Communists takes control of German state for first time

Left party won control of a German state for the first time since the end of the Cold War when the regional assembly in Thuringia elected the Left's Bodo Ramelow as state premier.

Communists takes control of German state for first time

World Bulletin/News Desk

The reform communist Left party took power in a German state on Friday for the first time since reunification, ending a quarter century of conservative rule in Thuringia and raising the chance of a left-wing threat to Angela Merkel in the next federal vote.

The Left, which traces its roots to the Socialist Unity Party (SED) that once ruled East Germany and built the Berlin Wall, will run the state southwest of Berlin with the centre-left Social Democrats (SPD) and Greens in a three-way coalition.

Thuringia voted in September in state elections which produced a close result, leading to protracted negotiations involving four parties. Eventually the three left-leaning parties agreed on a coalition and on Friday the state assembly elected the Left party's Bodo Ramelow, a 58-year-old trade unionist from West Germany, as Thuringia's state premier.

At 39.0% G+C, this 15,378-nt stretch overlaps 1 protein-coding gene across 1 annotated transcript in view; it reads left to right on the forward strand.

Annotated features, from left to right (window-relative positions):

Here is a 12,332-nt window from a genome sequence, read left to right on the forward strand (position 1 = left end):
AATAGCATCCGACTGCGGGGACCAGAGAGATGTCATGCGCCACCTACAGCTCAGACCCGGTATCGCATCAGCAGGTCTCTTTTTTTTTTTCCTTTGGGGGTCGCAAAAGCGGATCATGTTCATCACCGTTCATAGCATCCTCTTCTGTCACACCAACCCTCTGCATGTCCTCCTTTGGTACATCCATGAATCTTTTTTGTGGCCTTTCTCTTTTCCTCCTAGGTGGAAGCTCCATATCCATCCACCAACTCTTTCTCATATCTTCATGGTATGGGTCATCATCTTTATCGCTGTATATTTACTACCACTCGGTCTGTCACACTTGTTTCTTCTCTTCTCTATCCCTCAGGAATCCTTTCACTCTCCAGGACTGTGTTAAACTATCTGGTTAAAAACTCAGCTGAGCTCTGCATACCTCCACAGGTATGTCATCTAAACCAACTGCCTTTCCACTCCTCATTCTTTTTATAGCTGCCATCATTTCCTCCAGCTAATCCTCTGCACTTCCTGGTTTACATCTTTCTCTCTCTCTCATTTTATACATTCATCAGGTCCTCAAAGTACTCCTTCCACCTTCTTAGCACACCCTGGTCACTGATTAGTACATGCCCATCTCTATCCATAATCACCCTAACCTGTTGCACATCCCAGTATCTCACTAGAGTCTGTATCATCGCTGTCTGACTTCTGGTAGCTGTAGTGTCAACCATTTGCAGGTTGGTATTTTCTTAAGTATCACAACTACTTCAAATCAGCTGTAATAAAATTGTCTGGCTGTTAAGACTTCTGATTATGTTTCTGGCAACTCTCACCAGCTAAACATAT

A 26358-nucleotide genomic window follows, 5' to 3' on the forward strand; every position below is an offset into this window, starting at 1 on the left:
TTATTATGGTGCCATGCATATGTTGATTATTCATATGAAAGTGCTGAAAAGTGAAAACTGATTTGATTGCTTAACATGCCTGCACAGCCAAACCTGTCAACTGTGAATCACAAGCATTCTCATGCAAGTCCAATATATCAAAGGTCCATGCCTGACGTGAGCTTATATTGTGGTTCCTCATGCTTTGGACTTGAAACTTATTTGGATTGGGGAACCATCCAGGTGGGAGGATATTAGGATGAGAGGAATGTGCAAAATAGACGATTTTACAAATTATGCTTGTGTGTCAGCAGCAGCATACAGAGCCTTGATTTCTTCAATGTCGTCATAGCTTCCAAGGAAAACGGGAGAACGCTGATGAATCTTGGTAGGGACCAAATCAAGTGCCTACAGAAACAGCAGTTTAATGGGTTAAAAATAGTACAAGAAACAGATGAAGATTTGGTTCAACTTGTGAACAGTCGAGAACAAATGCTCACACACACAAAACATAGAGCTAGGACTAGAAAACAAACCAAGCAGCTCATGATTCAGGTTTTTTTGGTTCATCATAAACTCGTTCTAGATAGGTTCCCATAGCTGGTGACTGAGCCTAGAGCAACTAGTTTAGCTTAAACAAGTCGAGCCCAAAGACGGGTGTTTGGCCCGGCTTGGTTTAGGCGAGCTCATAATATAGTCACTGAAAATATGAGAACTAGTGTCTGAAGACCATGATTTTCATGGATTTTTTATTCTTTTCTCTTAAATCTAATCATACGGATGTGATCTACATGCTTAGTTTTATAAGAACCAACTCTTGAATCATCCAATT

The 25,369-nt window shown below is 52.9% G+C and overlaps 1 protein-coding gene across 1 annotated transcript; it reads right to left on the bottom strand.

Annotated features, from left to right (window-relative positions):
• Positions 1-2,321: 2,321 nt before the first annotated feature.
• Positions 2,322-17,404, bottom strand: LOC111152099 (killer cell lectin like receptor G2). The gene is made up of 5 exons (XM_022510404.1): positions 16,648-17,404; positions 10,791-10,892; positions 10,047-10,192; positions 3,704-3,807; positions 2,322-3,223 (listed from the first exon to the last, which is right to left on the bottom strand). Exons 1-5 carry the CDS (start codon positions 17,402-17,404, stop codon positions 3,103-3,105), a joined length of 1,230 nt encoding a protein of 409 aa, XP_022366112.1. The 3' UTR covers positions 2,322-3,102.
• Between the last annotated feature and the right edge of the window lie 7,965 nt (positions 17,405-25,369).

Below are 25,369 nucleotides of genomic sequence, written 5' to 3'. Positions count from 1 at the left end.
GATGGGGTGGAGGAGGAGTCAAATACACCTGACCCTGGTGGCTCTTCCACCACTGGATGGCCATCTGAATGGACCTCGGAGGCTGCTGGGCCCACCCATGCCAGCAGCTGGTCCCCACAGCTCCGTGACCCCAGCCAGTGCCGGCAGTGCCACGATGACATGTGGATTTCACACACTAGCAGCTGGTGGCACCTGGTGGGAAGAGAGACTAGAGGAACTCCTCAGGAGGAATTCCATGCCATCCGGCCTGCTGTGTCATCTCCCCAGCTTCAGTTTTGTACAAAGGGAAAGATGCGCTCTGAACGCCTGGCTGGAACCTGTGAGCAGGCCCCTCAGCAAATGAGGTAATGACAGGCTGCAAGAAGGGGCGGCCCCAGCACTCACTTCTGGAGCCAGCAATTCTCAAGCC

It is the first time these three parties have ruled together in one of Germany's 16 states. If they succeed in Thuringia, they could decide to band together in the next national election in 2017 in an attempt to defeat the chancellor's conservatives.

In the past, the centre-left SPD, which rules with Merkel in a right-left federal "grand coalition", refused to cooperate with the Left at the national level.

Ramelow, who is often seen with his pet terrier Attila, was confirmed in a second round vote in the assembly in the state capital of Erfurt, after falling just shy of a majority in the first round.

"We need reconciliation instead of division," he said in an emotional speech to the 91-seat assembly.

Ramelow is an unabashed backer of socialism and campaigned for September's election with a bright red bust of Karl Marx at his side.

But he told the deputies of his long struggle to convince a friend who was a political prisoner in East Germany that the Left party was not the SED. Of the SED's 2.3 million party members there are only about 16,000 in the Left.

The shadow of the Cold War has hung over the vote 25 years after communism in East Germany collapsed.

Merkel's conservatives had said a victory of the pro-Russia, anti-NATO Left party was an insult to the victims of communism.

Merkel, who was brought up in East Germany, had warned the SPD against letting itself be used "to carry Karl Marx into the state government" in Thuringia. An alliance between the SPD and Left represents the biggest threat to her winning a fourth term in 2017, if she runs again.

Merkel's conservatives have now lost control of six states since 2009 and run the government in just five of the 16.

Last Mod: 05 Aralık 2014, 13:50
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